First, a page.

Jeff co-founded the Weather Underground in 1995 while working on his Ph.D. He flew with the NOAA Hurricane Hunters from 1986-1990.
By: Dr. Jeff Masters , 7:45 PM GMT on October 15, 2008
Hurricane Omar is steadily intensifying as it heads northeast towards an encounter with the Virgin Islands and northern Lesser Antilles early Thursday morning. The latest center fix from the Hurricane Hunters at 3:23 pm EDT put Omar's pressure at 973 mb, a 12 mb drop in six hours, and a drop of 5 mb in just the past two hours. The surface winds measured by the SFMR instrument were in the 85-90 mph range. Omar's current rapid pressure fall will lead to an increase in winds to Category 2 strength late tonight. The Hurricane Hunters noted that the eyewall was open to the southwest, and this is also apparent by examining Puerto Rico radar (Figure 1). Omar is still having trouble with wind shear of 15 knots from the west, and the eye has been visible only intermittently today. It appears that Omar is trying to build a new eyewall inside the current eyewall. It is unlikely Omar will be able to reach Category 3 strength until after this new eyewall is built, a process that will probably not be complete until after the hurricane passes through the islands.
Figure 1. Current radar image of Omar.
The forecast for Omar
There is no change to the forecast track, with the models tightly clustered along a path that would take Omar through the Virgin Islands early Thursday morning. Wind shear is about 15 knots, and is forecast to remain in the moderate 10-20 knot range until landfall. This should allow steady strengthening for the remainder of today. Some dry continental air has arrived on the northwest side of Omar, and I expect that this dry air will begin to penetrate into the vortex by early Thursday morning, slowing down intensification. The latest 12Z (8 am EDT) intensity forecasts from the various models have quite a spread, with the HWRF forecasting a 70 mph tropical storm at landfall; the SHIPS model, a Category 2 hurricane with 100 mph winds; and the GFDL model, a borderline Category 2 or 3 hurricane with winds of 110-115 mph. The official NHC forecast of a Category 2 hurricane at landfall seems like the best compromise. There is about a 20% chance Omar will be a Category 3 hurricane at landfall.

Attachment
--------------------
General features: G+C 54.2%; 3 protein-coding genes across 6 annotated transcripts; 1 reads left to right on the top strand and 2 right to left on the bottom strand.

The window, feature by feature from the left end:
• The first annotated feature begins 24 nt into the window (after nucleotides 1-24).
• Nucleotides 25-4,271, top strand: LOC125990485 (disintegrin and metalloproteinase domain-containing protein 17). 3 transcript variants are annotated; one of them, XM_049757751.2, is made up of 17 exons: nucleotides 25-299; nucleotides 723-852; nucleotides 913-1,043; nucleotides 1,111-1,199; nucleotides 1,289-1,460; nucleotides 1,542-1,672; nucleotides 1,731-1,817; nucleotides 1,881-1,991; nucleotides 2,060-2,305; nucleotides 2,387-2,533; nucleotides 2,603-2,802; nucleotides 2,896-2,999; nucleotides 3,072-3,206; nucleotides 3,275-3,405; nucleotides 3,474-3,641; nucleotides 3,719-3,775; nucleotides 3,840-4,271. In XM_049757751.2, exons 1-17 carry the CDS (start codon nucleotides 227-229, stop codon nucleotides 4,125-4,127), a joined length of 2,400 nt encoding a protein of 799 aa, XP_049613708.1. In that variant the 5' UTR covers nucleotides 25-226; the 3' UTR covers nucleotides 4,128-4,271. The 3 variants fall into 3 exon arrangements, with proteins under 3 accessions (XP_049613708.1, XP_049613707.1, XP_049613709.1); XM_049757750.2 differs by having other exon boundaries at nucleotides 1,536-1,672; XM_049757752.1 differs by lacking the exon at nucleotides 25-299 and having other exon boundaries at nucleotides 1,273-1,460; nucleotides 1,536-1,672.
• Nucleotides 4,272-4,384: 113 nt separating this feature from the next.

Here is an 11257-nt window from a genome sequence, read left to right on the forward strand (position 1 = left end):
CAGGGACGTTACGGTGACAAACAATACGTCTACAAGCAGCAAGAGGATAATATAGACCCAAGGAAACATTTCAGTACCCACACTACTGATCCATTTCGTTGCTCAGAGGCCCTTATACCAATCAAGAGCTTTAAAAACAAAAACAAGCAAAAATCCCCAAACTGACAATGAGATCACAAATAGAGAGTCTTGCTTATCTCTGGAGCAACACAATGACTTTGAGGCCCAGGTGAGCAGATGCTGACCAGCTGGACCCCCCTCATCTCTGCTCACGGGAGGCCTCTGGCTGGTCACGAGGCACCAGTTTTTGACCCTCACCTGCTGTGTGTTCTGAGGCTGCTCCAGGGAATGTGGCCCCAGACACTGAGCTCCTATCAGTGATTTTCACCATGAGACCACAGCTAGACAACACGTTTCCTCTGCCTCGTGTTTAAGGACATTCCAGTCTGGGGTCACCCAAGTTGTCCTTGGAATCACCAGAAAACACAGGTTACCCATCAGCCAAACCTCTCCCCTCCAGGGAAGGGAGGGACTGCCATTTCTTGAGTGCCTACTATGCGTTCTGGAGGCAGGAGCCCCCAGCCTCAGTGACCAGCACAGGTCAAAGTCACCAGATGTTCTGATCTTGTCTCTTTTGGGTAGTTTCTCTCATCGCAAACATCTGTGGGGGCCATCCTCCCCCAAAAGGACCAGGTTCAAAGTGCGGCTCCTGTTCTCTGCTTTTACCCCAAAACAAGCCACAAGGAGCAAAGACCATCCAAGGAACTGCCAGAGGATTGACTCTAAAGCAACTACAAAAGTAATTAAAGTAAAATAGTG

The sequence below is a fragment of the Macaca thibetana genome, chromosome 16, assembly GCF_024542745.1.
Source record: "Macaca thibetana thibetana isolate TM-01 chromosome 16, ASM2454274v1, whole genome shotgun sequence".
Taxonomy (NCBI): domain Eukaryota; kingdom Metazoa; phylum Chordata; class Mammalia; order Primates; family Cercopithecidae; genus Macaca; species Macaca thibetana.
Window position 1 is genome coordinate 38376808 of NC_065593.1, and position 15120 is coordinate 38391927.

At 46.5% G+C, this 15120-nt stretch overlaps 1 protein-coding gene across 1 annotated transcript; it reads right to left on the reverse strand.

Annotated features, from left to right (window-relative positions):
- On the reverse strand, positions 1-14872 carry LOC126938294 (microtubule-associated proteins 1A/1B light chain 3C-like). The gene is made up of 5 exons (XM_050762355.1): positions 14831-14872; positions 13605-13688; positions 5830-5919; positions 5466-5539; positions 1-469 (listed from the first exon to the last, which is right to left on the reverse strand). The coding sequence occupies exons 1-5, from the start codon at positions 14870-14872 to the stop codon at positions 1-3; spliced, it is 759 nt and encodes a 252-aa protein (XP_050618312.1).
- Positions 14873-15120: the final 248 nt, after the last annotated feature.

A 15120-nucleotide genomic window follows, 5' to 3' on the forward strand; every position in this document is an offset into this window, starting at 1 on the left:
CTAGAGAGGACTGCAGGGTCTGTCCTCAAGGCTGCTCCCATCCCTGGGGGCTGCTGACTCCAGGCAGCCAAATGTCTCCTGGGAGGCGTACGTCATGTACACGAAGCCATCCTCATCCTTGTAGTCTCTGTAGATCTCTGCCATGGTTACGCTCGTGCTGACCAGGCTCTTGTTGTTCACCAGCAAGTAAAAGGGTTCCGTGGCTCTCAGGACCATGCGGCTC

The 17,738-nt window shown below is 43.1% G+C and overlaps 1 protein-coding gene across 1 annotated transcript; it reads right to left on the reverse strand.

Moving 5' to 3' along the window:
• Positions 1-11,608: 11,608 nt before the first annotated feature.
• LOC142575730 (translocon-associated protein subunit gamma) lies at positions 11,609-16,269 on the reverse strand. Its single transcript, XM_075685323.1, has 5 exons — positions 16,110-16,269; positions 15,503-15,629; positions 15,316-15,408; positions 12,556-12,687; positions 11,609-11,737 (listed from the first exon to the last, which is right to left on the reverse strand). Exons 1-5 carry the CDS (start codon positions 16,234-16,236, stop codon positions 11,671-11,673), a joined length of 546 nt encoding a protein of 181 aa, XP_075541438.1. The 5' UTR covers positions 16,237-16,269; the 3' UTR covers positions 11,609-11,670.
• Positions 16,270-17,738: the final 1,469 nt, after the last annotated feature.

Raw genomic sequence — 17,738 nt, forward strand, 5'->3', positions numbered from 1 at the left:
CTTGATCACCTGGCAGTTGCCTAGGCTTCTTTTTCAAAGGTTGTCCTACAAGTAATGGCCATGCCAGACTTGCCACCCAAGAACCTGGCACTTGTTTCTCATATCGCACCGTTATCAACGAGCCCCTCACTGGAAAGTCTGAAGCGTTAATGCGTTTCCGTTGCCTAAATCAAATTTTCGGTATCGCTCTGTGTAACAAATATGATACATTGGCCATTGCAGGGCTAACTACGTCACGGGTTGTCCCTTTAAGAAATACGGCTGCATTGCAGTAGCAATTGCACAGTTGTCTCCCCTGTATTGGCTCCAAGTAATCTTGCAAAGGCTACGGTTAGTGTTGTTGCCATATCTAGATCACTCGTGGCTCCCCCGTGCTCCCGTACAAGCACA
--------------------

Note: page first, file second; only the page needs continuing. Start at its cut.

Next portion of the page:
Links to follow
Puerto Rico radar
Eastern Caribbean buoy 42059
San Juan, Puerto Rico weather
St. Croix, Virgin Islands weather
Tropical Depression 16 off the coast of Honduras
There has been little change to Tropical Depression 16, near the Honduras/Nicaragua border. Satellite loops show that TD 16 is a very large but poorly organized storm, with several far-flung spiral bands that are spreading heavy thunderstorms over a wide area of the Western Caribbean and Central America. The center of circulation is broad and difficult to pin down, but appears to be over the water, within 50 miles of the coast of Honduras.
The forecast for TD 16
The system is expected to track very close to the coast of Honduras, and this proximity to land should limit intensification potential. None of the models are calling for TD 16 to become any stronger than a 40 mph tropical storm. Given the storm's current disorganization, I doubt that it will ever become a tropical storm. However, the depression is going to bring potentially dangerous amounts of rainfall capable of causing flash flooding and mudslides.
Hurricane Ike relief efforts
There continues to be an urgent need for relief supplies in the wake of Hurricane Ike. I recommend contributions to the portlight.org charity fund, formed by wunderground memebrs to serve the needs of those often bypassed by traditional relief efforts. Contributions are fully tax-deductible, and more details can be found at StormJunkie's blog.
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